The most common issue here is performance. Services such as Web Services (whether using REST or SOAP) tend to cause performance problems if the platform hosting the service cannot provide enough computing resources, or if there are too many services and they saturate the platform and the network. Again, you need to test for performance by actually using the services, and adjust your platform, the number of services you leverage, and the way those services are designed to optimize the performance of your architecture.
Security is not a platform or a piece of software that exists on-premise or on cloud computing platforms. If done right, it should be systemic to the holistic architecture, no matter how much of it is on-premise or cloud computing--delivered. You address security by creating a strategy and a model to secure your architecture based on the requirements you identified. Then you select the proper approach and supporting enabling technology. Security typically centers on identity management and the standards that support identity management.
With the increasing interest in identity management, in support of more complex and distributed architectures such as SOA and SOA using cloud computing, the need for standards to better define this space has arisen. These standards all aim to bind together identity management systems within all organizations into a unified whole, allowing for everyone to be known to everyone else, securely.
Why do we need identity management? It is a fact that services are not for internal use anymore, as is the case when leveraging cloud computing. Those who leverage services (consumers) and those who produce services (providers) must be known to each other; otherwise, we risk invoking malicious or incorrect behavior, which could cost us dearly. This is clearly the case with cloud computing that leverages services.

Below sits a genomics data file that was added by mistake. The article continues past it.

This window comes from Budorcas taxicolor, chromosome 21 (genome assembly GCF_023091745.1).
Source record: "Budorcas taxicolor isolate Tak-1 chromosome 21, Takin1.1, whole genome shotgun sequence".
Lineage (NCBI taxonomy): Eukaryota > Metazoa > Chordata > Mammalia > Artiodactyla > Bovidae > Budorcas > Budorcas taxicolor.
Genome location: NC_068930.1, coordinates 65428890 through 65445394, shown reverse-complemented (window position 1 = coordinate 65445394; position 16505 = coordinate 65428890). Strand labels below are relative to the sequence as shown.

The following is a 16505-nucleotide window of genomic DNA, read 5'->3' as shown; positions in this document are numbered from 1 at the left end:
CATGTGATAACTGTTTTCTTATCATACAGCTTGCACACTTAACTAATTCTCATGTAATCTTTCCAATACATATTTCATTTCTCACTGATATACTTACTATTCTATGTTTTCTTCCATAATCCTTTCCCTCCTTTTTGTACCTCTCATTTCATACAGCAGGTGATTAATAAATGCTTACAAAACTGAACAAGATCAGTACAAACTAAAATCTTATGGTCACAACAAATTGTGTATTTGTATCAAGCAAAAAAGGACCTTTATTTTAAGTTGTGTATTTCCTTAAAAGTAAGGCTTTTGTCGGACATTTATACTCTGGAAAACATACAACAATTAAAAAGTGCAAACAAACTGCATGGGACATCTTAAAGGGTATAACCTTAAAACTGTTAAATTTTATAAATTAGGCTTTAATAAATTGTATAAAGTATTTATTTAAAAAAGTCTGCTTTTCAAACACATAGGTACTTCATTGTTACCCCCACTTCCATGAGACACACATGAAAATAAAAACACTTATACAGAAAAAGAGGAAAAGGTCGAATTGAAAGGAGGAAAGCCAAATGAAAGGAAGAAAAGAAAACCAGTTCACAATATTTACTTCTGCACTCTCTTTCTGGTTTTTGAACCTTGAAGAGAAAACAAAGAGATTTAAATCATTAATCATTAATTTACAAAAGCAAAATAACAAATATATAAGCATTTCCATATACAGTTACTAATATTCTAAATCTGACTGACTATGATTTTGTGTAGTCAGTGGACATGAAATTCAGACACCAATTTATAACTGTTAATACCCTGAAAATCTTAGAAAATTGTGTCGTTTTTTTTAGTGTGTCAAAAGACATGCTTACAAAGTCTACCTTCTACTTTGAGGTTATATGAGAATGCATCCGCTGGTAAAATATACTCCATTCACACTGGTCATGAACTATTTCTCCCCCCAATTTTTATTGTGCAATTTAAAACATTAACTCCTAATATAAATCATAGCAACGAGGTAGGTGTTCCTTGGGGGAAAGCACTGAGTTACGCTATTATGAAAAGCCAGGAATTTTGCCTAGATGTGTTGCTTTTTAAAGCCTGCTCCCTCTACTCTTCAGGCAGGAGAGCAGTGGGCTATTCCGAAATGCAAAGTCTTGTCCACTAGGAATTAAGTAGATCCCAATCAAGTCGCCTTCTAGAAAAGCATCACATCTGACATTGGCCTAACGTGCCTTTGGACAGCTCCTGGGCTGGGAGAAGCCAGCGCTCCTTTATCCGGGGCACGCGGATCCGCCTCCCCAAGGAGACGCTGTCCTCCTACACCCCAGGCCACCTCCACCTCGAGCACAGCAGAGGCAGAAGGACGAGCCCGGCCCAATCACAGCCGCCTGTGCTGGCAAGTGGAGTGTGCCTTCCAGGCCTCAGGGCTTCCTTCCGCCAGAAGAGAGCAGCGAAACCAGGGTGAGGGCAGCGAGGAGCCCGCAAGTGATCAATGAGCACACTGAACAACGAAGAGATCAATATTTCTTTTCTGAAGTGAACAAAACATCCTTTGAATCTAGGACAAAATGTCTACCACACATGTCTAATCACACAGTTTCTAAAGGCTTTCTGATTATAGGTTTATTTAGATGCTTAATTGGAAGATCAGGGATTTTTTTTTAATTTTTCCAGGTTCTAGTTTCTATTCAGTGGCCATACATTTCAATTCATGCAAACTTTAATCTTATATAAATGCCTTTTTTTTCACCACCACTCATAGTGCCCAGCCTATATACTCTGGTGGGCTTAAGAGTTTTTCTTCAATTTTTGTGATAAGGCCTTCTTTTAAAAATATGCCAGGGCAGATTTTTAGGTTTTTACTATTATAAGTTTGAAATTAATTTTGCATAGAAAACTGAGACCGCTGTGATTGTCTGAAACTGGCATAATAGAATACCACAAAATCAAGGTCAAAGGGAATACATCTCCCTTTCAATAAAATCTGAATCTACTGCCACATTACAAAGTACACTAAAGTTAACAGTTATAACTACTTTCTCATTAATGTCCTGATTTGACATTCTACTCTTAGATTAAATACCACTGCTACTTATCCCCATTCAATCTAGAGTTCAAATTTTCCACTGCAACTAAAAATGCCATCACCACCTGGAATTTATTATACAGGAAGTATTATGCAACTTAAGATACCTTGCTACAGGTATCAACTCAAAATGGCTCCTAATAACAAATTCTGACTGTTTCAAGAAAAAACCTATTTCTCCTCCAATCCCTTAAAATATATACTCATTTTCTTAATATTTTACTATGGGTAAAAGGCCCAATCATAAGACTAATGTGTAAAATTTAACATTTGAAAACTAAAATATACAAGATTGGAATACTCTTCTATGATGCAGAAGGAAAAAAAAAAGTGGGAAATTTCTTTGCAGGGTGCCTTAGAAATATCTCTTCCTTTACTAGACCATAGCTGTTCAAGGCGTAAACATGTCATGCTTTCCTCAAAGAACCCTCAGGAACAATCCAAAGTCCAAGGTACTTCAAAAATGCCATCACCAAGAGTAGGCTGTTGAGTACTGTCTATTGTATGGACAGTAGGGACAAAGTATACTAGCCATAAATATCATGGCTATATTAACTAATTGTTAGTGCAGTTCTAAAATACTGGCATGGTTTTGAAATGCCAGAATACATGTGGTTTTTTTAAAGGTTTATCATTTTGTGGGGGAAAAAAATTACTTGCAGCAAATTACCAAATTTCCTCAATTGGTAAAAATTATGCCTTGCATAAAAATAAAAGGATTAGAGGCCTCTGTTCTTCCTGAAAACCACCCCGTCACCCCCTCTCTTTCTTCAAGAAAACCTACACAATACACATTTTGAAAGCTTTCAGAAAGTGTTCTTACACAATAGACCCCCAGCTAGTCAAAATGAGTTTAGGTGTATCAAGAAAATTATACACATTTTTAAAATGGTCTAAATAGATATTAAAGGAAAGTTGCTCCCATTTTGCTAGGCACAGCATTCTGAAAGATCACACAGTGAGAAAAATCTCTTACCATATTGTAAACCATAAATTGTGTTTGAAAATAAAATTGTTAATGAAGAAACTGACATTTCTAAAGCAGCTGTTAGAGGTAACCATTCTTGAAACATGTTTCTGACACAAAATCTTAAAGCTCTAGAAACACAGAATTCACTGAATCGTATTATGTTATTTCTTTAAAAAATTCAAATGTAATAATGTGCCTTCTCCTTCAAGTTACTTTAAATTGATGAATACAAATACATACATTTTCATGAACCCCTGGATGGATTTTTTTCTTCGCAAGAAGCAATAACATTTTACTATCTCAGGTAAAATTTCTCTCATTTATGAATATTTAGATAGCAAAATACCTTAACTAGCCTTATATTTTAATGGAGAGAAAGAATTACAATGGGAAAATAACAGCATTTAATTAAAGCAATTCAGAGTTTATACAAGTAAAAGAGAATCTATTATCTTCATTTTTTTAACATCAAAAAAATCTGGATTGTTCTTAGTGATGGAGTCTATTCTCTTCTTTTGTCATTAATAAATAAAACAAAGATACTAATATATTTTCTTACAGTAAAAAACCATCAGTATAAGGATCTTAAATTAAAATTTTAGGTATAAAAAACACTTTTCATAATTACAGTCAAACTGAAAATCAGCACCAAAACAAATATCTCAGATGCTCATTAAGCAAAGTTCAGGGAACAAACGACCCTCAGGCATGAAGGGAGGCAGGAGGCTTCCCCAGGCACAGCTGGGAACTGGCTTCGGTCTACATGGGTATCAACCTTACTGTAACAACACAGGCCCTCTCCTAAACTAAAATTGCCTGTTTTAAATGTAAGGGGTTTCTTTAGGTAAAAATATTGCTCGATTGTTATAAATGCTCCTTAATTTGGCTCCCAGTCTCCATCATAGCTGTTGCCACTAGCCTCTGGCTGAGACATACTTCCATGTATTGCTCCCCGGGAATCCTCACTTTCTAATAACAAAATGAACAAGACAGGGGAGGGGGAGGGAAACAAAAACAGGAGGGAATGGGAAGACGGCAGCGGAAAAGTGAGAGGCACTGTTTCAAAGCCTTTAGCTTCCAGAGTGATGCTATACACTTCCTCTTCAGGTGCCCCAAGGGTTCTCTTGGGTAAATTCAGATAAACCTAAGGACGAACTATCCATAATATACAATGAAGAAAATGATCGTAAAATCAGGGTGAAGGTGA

Governance brings its own set of issues when considering architecture and cloud computing. While there are governance systems that are cloud delivered, and they work well for some types of architecture, governance systems that implement, manage, and enforce policies are runtime in nature and are typically on-premise.
Issues to look out for here again include performance, since, in some instances, executing policies could cause latency issues. Also important is the governance solution's ability to govern resources, which are typically cloud-delivered services. This means having the ability to track remote services within the governance technology's repository as well as to monitor those services during runtime.